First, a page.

Storing mountains of sensitive police data in the cloud comes with its own concerns.

Jay Stanley, a senior policy analyst at the ACLU, says having a private company hold the data raises questions of security and privacy that need to be addressed by proper policies and sufficient transparency.

“Ideally we’d like to see the footage subject to end-to-end encryption,” to protect it from prying eyes both inside and outside the agencies and companies handling it, Stanley says. He says he’s asked Taser whether its data is fully encrypted but has never gotten an answer.

Partovi says questions about how the data is stored and when it can be shared or erased must all be dealt with based on local and state laws and department policies.

“Those aren’t obstacles,” he says, “they are part of the rollout.”

— Rami Grunbaum: rgrunbaum@seattletimes.com

Rebranding lowly robusta coffee bean

As the market for high-quality java reaches new heights, the world’s most pedestrian coffee variety is itching for a makeover.

Robusta is the lowly, bitter bean that is the heart and soul of cheap canned coffee, and makes up a lot of coffee production in Vietnam, West Africa and Brazil. It is commonly dissed by highbrow coffee types, who prefer its smoother-tasting cousin, Arabica.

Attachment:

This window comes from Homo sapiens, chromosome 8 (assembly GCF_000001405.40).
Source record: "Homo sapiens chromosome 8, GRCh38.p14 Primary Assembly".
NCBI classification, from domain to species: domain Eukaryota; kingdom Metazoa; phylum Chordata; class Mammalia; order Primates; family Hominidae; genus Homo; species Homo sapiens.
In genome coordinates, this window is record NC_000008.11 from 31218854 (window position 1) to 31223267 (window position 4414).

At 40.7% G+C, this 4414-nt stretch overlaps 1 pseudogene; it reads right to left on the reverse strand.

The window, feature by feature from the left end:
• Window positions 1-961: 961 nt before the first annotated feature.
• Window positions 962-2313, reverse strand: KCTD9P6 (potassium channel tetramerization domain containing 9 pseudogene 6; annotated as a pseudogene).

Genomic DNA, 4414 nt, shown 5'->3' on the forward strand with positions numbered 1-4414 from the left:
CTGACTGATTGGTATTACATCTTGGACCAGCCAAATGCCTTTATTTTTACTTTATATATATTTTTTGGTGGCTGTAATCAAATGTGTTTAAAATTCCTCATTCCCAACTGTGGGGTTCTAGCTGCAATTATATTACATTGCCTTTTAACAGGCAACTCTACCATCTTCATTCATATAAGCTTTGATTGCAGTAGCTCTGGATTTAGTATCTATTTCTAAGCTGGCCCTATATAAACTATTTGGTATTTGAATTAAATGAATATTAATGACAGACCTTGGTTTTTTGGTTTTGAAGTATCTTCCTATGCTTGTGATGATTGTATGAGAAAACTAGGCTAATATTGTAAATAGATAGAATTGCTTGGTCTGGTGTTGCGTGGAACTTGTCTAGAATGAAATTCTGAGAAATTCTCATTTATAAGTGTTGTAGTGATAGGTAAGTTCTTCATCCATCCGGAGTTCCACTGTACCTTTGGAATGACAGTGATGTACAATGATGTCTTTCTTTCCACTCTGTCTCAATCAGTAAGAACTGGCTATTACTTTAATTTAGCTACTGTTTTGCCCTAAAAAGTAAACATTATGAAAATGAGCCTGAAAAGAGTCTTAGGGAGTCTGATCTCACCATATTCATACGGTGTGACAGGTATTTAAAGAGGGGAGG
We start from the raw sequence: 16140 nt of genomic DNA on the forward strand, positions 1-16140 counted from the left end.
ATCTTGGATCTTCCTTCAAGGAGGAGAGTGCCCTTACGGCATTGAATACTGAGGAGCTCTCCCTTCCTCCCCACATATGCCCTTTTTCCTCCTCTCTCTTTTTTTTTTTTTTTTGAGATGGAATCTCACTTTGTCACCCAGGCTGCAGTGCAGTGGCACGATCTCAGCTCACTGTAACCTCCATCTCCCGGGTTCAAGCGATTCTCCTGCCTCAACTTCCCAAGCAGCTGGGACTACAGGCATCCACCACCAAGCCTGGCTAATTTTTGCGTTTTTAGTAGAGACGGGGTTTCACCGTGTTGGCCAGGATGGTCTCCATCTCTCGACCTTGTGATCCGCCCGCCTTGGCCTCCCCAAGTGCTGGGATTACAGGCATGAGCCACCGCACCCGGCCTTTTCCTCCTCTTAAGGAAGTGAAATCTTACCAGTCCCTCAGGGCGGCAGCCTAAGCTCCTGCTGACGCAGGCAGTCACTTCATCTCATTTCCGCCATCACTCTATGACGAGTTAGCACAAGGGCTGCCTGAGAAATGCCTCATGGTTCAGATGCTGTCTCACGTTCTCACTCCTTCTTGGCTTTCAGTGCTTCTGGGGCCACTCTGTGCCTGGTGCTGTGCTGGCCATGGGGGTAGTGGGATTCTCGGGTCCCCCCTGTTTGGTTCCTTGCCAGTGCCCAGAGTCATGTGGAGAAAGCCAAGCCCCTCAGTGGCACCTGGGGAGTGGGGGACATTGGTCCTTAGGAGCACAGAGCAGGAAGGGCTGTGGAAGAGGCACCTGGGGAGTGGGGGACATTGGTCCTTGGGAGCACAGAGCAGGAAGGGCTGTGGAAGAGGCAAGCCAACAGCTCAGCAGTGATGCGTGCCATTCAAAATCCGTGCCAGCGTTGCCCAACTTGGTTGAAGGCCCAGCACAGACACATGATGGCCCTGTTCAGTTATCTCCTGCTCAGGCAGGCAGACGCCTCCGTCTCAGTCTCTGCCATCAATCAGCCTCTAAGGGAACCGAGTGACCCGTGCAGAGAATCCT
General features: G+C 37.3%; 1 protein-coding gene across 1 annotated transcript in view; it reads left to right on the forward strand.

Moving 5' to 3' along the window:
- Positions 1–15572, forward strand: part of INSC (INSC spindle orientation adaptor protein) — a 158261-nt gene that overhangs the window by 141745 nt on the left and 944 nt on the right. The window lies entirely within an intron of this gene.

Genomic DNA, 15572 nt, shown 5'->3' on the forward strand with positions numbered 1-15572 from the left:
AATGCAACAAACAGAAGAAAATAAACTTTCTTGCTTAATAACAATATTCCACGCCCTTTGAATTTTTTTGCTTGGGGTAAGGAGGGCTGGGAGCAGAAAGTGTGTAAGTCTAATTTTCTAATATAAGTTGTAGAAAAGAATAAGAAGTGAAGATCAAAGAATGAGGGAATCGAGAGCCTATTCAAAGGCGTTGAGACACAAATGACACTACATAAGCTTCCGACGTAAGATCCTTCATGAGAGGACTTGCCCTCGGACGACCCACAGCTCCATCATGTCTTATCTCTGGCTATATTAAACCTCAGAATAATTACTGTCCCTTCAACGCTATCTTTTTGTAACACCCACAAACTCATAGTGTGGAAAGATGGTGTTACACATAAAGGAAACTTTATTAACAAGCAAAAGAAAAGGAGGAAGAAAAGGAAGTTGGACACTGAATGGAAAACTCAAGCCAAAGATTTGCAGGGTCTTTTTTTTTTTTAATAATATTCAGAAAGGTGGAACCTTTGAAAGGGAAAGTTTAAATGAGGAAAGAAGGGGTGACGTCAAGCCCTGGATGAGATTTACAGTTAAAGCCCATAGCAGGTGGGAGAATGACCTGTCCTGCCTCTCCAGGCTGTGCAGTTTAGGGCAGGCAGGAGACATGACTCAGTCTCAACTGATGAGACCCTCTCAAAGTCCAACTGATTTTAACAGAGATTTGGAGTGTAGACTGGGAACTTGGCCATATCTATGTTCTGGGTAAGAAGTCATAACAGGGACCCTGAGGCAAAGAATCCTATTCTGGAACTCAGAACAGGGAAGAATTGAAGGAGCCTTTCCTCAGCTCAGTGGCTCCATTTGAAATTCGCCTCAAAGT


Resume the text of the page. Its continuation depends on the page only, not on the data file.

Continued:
“Robusta has an image problem,” said Andrew Hetzel, of Café Makers, a coffee consultancy for roasters, growers and traders. Before tasting coffee from beans made by a high-quality Indian producer of robusta, he says, all he knew was “that robusta was bad.”

Also, he said Friday at a panel at the Specialty Coffee Association of America convention in Seattle, he’d “seen T-shirts with ‘Your mother drinks robusta.’ ”

Hetzel, however, became a convert — even if initially a lonely one. “There were a few years where we held cuppings” of exquisite robusta beans, “and nobody came,” he said.